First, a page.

This morning, I noticed something different just after 9 AM. That’s when the usual scheduled backup job on my production desktop fires off, and about 2 minutes later the drive starts clunking away. Check the timestamps for the Macrium Image (mrimg) files in the lead-in graphic in File Explorer. Except for today — November 10 — all the other jobs show a stamp in a range from 9:02 – 9:21 AM. What was different this morning? No drive clunking provided audible clues when 8TB backup drive goes south. And sure enough, when I checked Explorer at first, the drive was MIA. In fact, Disk Management showed a drive with neither GPT nor MBR disk layout.
After Audible Clues When 8TB Backup Drive Goes South, Time for Repairs
Luckily, I’ve got a commercial license for MiniTool Partition Wizard (MTPW). It includes both Data Recovery and Partition Recovery capabilities. So first, I let MTPW define the drive layout as GPT (as it must for a drive bigger than 2TB). Next, I ran the program’s Partition Recovery capability. About 30 seconds later, the drive’s contents were visible in the MTPW Partition Explorer. But I still had to assign a drive letter before repairs were complete. Immediately thereafter, I ran a manual image backup using Macrium Reflect to make up for the backup I’d missed along with the 8TB drive. As you can see from the most recent timestamp for the top file in the lead-in graphic, today’s belated backup is stored with all its predecessors.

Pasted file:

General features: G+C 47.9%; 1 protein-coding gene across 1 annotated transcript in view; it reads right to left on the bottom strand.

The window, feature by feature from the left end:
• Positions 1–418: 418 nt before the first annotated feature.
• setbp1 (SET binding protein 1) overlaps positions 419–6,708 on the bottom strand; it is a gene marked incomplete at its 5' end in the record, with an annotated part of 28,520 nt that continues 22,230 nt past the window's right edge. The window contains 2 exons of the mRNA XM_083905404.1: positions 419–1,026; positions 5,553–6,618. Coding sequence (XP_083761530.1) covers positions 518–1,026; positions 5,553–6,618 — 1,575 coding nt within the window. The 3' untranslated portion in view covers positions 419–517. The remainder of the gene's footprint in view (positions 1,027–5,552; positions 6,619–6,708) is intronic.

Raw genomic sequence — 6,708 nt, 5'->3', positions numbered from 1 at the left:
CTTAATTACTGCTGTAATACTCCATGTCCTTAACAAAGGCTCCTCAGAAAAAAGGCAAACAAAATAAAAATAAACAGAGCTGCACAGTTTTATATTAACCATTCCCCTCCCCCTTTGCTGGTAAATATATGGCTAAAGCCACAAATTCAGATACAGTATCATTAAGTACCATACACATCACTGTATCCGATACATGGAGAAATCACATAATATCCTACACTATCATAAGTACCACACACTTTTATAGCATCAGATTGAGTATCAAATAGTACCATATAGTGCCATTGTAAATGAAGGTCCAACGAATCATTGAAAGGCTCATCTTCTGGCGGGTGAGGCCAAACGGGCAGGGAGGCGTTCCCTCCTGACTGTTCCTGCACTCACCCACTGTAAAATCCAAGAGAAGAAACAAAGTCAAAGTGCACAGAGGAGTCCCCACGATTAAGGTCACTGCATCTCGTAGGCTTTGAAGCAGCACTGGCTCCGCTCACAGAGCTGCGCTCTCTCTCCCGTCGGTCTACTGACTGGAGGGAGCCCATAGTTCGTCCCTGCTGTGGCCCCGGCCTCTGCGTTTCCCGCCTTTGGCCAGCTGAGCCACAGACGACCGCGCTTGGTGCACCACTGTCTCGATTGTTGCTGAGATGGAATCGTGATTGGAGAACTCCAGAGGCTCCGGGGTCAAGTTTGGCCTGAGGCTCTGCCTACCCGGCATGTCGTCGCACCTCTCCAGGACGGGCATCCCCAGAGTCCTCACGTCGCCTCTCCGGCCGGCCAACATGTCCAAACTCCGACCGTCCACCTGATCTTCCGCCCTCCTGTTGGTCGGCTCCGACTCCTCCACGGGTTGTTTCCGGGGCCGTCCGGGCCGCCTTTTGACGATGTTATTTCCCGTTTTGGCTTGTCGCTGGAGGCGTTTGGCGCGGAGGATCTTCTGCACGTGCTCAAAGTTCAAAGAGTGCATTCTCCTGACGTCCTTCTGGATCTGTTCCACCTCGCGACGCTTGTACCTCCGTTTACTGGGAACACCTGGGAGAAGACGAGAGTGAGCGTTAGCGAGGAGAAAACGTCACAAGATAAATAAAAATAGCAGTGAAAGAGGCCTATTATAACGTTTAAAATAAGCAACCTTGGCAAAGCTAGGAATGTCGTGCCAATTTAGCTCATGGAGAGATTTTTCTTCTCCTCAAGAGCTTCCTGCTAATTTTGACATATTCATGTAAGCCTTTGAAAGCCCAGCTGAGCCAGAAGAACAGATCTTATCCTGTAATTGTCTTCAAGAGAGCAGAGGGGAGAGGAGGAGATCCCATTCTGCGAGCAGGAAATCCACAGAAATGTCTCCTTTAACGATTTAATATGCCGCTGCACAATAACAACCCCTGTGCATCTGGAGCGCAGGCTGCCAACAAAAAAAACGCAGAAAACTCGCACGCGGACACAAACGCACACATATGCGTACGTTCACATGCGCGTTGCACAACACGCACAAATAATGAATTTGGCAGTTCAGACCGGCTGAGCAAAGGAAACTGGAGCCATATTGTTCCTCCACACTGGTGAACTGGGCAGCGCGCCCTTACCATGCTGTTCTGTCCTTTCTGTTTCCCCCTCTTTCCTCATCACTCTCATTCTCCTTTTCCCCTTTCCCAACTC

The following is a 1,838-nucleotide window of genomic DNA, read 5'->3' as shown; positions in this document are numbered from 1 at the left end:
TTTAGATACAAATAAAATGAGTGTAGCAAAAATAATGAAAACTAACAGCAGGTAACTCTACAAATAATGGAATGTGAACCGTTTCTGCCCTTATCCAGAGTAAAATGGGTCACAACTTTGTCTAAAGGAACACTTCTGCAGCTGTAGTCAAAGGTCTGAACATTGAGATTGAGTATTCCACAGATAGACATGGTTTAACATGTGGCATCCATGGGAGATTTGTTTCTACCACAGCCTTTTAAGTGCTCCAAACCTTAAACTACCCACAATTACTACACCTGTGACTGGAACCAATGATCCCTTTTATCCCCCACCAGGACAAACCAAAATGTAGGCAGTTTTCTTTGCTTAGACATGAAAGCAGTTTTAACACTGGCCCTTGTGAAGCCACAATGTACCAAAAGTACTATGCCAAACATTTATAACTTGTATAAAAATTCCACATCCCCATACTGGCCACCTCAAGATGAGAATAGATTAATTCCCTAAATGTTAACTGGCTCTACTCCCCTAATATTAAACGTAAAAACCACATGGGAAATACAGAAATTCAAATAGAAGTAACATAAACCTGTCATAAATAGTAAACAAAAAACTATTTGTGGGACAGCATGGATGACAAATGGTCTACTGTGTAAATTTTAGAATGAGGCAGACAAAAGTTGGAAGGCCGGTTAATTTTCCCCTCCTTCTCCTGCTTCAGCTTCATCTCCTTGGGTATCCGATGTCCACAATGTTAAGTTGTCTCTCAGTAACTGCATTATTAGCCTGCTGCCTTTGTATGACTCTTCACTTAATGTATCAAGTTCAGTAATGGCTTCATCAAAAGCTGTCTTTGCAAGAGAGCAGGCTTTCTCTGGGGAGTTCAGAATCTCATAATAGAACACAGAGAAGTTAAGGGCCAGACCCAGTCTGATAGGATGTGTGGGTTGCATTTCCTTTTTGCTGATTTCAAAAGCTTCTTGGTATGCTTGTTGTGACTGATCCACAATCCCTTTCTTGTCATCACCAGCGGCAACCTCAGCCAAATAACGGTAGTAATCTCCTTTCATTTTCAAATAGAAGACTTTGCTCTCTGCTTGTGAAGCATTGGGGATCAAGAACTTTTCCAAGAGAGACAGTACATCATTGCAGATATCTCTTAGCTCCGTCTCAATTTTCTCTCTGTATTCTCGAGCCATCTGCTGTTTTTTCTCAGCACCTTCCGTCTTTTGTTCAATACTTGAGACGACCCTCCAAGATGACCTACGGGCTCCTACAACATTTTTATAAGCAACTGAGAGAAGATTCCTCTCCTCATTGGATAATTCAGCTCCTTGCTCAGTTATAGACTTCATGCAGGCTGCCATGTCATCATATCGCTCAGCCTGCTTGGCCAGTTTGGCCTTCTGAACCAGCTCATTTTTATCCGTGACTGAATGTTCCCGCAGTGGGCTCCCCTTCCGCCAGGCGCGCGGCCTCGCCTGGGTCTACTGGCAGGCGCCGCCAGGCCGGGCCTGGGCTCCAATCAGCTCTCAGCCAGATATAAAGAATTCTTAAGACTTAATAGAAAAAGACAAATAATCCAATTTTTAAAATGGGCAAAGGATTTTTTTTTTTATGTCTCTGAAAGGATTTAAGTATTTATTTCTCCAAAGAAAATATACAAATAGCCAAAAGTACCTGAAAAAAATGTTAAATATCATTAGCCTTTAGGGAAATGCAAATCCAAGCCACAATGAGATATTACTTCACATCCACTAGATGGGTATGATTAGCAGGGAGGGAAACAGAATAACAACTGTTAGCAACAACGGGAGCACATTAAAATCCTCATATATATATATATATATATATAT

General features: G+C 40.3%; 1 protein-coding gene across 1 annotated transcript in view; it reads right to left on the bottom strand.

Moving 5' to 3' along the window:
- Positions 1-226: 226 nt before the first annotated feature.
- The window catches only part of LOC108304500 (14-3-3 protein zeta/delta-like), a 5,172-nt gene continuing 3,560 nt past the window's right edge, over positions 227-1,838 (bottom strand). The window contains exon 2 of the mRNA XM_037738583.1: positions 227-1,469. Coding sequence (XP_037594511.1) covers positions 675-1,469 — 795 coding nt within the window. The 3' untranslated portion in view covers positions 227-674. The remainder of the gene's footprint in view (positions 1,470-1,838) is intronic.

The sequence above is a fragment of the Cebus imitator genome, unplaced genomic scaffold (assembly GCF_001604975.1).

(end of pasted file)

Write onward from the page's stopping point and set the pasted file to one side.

A Bit of Insurance Against Recurrence
I also finally switched in my brand-new Wavlink USB 3.0 docking station (Model: ML-ST3334U) for the old Intatek unit I’d been using. Turns out the Inatek couldn’t handle even a 4 TB and and 8TB drive. Given that I’ve had problems with this dock before, I’d been waiting for the “next fault” to force the swap. I think that’s what happened this morning. I also think the Inatek can’t really handle ONE 8TB drive without power issues. The Wavlink, OTOH, is rated to handle 2 8TB drives. That’s why I bought it, and why I hope this means I won’t see my big backup drive go bye-bye again soon.
But weirder things have happened on my production PC, and may happen again. As we all know, that’s just the way things sometimes go (or go south) in Windows World. Count on me to keep you posted as and when such weirdness happens.